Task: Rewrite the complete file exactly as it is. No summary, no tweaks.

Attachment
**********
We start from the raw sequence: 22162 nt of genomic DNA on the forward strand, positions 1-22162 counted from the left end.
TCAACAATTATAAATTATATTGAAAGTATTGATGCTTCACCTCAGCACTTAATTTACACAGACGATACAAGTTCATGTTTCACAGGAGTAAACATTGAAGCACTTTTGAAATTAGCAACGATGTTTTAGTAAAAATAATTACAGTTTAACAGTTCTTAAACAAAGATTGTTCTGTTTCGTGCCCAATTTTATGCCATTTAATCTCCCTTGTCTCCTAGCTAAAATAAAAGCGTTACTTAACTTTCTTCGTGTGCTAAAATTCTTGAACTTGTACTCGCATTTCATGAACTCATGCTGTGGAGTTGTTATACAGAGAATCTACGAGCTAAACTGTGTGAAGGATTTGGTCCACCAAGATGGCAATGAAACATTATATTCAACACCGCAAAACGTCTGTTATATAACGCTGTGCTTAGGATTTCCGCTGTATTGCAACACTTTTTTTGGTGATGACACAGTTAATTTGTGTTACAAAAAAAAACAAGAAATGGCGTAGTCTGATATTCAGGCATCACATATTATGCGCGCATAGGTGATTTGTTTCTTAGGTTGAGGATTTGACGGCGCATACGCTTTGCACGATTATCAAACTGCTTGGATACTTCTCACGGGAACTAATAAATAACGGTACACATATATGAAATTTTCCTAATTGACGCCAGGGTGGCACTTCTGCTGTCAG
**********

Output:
We start from the raw sequence: 22162 nt of genomic DNA on the forward strand, positions 1-22162 counted from the left end.
TCAACAATTATAAATTATATTGAAAGTATTGATGCTTCACCTCAGCACTTAATTTACACAGACGATACAAGTTCATGTTTCACAGGAGTAAACATTGAAGCACTTTTGAAATTAGCAACGATGTTTTAGTAAAAATAATTACAGTTTAACAGTTCTTAAACAAAGATTGTTCTGTTTCGTGCCCAATTTTATGCCATTTAATCTCCCTTGTCTCCTAGCTAAAATAAAAGCGTTACTTAACTTTCTTCGTGTGCTAAAATTCTTGAACTTGTACTCGCATTTCATGAACTCATGCTGTGGAGTTGTTATACAGAGAATCTACGAGCTAAACTGTGTGAAGGATTTGGTCCACCAAGATGGCAATGAAACATTATATTCAACACCGCAAAACGTCTGTTATATAACGCTGTGCTTAGGATTTCCGCTGTATTGCAACACTTTTTTTGGTGATGACACAGTTAATTTGTGTTACAAAAAAAAACAAGAAATGGCGTAGTCTGATATTCAGGCATCACATATTATGCGCGCATAGGTGATTTGTTTCTTAGGTTGAGGATTTGACGGCGCATACGCTTTGCACGATTATCAAACTGCTTGGATACTTCTCACGGGAACTAATAAATAACGGTACACATATATGAAATTTTCCTAATTGACGCCAGGGTGGCACTTCTGCTGTCAG